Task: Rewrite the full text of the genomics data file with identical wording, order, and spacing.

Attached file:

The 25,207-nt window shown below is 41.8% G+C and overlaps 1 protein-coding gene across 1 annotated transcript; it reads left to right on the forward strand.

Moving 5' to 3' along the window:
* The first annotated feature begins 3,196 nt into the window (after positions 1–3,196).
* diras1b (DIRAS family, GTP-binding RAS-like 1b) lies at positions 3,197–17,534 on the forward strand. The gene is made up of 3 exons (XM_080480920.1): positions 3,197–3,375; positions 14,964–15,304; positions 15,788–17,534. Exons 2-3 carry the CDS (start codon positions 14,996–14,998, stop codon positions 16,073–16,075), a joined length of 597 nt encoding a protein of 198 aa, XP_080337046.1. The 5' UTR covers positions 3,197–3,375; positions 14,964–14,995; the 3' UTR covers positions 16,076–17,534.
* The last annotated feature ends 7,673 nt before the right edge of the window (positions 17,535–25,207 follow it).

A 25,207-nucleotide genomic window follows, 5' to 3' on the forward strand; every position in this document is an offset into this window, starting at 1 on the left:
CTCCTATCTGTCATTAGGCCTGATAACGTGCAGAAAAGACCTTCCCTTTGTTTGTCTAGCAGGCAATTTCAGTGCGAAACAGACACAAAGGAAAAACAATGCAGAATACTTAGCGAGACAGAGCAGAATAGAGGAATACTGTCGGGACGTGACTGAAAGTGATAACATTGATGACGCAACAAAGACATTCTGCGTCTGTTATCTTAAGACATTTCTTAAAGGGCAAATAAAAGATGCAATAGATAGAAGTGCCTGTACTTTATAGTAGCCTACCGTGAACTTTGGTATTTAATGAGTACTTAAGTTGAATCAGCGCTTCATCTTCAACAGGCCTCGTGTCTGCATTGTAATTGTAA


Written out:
The 25,207-nt window shown below is 41.8% G+C and overlaps 1 protein-coding gene across 1 annotated transcript; it reads left to right on the forward strand.

Moving 5' to 3' along the window:
* The first annotated feature begins 3,196 nt into the window (after positions 1–3,196).
* diras1b (DIRAS family, GTP-binding RAS-like 1b) lies at positions 3,197–17,534 on the forward strand. The gene is made up of 3 exons (XM_080480920.1): positions 3,197–3,375; positions 14,964–15,304; positions 15,788–17,534. Exons 2-3 carry the CDS (start codon positions 14,996–14,998, stop codon positions 16,073–16,075), a joined length of 597 nt encoding a protein of 198 aa, XP_080337046.1. The 5' UTR covers positions 3,197–3,375; positions 14,964–14,995; the 3' UTR covers positions 16,076–17,534.
* The last annotated feature ends 7,673 nt before the right edge of the window (positions 17,535–25,207 follow it).

A 25,207-nucleotide genomic window follows, 5' to 3' on the forward strand; every position in this document is an offset into this window, starting at 1 on the left:
CTCCTATCTGTCATTAGGCCTGATAACGTGCAGAAAAGACCTTCCCTTTGTTTGTCTAGCAGGCAATTTCAGTGCGAAACAGACACAAAGGAAAAACAATGCAGAATACTTAGCGAGACAGAGCAGAATAGAGGAATACTGTCGGGACGTGACTGAAAGTGATAACATTGATGACGCAACAAAGACATTCTGCGTCTGTTATCTTAAGACATTTCTTAAAGGGCAAATAAAAGATGCAATAGATAGAAGTGCCTGTACTTTATAGTAGCCTACCGTGAACTTTGGTATTTAATGAGTACTTAAGTTGAATCAGCGCTTCATCTTCAACAGGCCTCGTGTCTGCATTGTAATTGTAA